In the Advanced Micro Devices, Inc., AM7991 Serial Interface Adapter, used for Manchester-encoders, the ring oscillator operates at 40 MHz and is divided by four to provide clock signals at one-quarter bit intervals. The controlled fall times are 7.6 nanoseconds, the voltage differences are 0.5 volts, and the total fixed and parasitic charging capacitances are 3.8 picofarads.
Portions of a phase-locked digital data receiver of the AM7991 circuit are shown. A first voltage-controlled oscillator VCO and a second reference VCO provide frequency limits and phase control for a reference frequency signal. This communication receiver has been designed to utilize matched integrated circuit components and is designed to meet the timing and acquisition requirements set forth in various standards. In addition, the recovered reference frequency must not exceed the transmit frequency by 15% under any conditions.
FIGS. 5A and 5B are the block diagrams for a clock reference generator for decoding Manchester-encoded data signals. The Master Reference Generator (MRG) circuit 130 of FIG. 5A is an analog phase-locked loop which produces control voltage X4. The MRG 130 includes a VCO 132 having inverters 120, 122, 124, which a feeds a divide-by-four circuit 134.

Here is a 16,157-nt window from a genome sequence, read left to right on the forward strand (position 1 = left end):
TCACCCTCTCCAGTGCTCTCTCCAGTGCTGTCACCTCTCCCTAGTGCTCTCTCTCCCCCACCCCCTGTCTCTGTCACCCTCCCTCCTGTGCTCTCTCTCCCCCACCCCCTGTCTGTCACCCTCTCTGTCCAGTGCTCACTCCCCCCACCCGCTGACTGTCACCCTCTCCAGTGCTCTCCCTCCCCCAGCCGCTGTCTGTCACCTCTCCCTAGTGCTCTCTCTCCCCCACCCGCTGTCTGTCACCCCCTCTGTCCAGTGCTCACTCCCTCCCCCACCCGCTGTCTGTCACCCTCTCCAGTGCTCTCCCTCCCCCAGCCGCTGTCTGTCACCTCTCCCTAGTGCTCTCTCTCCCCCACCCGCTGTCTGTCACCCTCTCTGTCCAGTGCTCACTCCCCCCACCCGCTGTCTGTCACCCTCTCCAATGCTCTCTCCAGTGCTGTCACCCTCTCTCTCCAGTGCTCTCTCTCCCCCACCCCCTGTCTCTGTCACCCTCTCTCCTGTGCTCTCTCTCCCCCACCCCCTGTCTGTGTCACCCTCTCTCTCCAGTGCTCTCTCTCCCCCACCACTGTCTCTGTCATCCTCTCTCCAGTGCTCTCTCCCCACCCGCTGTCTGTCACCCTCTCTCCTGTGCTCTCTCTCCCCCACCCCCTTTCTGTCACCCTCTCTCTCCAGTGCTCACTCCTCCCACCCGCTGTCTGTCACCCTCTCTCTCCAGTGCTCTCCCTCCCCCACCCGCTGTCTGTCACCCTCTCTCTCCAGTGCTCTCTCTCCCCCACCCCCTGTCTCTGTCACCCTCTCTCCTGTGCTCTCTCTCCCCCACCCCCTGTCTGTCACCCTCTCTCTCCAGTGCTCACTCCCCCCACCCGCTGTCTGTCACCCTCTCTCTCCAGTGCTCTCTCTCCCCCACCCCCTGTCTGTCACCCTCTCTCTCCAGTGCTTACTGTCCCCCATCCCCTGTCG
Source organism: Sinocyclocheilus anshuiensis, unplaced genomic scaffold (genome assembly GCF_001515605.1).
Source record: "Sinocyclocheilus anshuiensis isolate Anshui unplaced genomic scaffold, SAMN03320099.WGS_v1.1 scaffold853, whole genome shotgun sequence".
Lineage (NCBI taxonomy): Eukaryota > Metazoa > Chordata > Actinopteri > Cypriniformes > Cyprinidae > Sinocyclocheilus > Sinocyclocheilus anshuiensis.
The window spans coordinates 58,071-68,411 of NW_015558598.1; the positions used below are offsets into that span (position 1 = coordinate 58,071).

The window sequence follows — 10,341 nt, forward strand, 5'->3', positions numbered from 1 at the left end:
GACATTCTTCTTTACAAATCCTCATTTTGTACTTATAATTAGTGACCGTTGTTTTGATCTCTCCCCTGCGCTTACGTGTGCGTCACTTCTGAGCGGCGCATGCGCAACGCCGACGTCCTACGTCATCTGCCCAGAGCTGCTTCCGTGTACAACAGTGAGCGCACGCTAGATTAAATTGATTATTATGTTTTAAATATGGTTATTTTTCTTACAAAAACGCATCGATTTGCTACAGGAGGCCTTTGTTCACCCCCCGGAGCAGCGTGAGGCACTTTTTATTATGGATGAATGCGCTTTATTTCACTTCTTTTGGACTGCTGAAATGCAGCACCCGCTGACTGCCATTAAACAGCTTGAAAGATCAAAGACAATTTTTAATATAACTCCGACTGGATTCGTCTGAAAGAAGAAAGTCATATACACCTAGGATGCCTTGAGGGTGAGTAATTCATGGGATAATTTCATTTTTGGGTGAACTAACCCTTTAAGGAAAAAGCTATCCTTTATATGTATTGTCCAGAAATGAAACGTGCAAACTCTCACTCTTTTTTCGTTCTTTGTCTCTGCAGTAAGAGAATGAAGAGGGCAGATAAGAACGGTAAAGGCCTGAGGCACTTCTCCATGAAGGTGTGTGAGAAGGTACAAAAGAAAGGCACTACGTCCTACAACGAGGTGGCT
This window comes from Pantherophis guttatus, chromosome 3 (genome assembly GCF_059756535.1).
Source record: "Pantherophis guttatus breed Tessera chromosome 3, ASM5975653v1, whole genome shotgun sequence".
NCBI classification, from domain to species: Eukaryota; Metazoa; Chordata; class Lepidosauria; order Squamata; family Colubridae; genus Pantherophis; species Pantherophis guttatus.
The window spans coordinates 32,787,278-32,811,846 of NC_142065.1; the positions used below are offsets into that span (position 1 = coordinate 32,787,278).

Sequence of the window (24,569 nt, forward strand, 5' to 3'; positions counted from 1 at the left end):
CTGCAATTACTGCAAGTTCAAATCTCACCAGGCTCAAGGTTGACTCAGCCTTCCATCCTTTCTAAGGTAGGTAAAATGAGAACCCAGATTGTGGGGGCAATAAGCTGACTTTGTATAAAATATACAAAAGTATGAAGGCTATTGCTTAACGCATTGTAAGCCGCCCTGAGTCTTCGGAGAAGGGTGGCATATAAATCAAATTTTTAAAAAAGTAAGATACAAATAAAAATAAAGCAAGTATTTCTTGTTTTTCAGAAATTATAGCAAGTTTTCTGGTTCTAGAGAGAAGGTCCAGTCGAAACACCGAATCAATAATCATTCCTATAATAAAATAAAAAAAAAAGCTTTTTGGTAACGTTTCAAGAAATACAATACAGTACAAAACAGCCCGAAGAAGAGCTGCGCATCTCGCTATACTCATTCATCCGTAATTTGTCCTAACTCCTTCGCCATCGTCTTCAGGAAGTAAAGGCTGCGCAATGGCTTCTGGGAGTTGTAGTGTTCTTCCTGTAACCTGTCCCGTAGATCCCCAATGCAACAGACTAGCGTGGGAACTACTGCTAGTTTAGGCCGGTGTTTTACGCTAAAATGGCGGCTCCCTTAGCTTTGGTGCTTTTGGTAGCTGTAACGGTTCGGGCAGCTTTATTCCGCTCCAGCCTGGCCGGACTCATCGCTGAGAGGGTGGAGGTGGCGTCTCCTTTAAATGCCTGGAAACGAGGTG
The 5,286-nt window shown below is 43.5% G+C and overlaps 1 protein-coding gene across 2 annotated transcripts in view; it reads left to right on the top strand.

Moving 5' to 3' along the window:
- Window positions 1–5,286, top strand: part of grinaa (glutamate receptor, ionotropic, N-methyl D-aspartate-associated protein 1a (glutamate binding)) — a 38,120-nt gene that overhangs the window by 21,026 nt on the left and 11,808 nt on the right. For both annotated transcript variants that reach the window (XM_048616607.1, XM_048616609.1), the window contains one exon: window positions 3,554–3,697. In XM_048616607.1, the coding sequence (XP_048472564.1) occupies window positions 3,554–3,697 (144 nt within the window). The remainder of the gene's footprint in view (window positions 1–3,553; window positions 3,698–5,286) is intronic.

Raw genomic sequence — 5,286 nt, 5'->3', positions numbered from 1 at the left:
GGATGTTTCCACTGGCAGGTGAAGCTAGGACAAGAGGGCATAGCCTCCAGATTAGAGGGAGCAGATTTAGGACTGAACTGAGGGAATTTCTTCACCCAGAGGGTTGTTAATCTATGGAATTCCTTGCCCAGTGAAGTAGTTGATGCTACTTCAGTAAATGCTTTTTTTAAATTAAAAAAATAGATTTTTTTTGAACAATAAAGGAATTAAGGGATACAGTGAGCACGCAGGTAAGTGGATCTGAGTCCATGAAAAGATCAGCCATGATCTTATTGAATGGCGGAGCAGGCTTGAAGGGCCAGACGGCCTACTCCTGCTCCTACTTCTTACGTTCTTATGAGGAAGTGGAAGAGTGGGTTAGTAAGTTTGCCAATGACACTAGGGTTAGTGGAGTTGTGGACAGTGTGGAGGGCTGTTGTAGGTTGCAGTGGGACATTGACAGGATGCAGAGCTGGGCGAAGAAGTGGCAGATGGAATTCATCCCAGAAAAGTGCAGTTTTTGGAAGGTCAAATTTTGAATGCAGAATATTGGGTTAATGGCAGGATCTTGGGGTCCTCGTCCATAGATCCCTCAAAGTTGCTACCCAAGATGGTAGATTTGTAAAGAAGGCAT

A VCO output buffer stage 135 similar to the parallel inverter circuit 110 of FIG. 4 is provided. The edge-triggered D flip-flop divide-by-four circuit 134 divides the output signal which is then delayed through a delay circuit 136 to provide a VCO signal FCK to one input of a phase-reference circuit 137. A second input signal TCK to the phase-reference circuit 137 is the transmit reference frequency clock which is provided from a crystal-oscillator source (not shown) for the system. The phrase-reference circuit uses two D flip-flops as a pulse-position phase-detector and the D flip-flop output signals are inputted to a phrase-correction, level-shaping circuit 138. The output of circuit 138 is signal X4 which is the VCO voltage control signal corresponding to VR2 of FIGS. 2A, 2B, 3 and 4.
The VR3 and VR4 inputs corresponding to inverter stages 120, 122, 124 are connected together and to an internal bias voltage which is set at one-half the integrated circuit supply voltage Vcc. Considering the TCK signal as an input and X4 (or VR2) as an output, this loop is, then, a frequency-to-voltage converter. It will be seen that X4 is also used as one of two control voltages for a decoder VCO (DVCO) 140 portion of the clock reference recovery phase-locked loop 142 of FIG. 5B.
Referring to FIG. 5B, the DVCO 140 is similar to the MRG VCO 132 of FIG. 5A. The VR2 terminals for the DVCO are connected to X4 from FIG. 5A. VR3 of the DVCO is connected to a separate bias voltage (to minimize cross talk between the two oscillators) set at one-half Vcc. VR4 for the DVCO is the phase control voltage.
Input logic signals to the DVCO phase-locked loop 142 include a valid received signal detect signal VCOG and a received line active signal PL2. The transmit clock reference signal, TCK, is crystal-controlled and functions as a system reference signal. The recovered Manchester clock signal MNCK is also provided to the DVCO loop 142.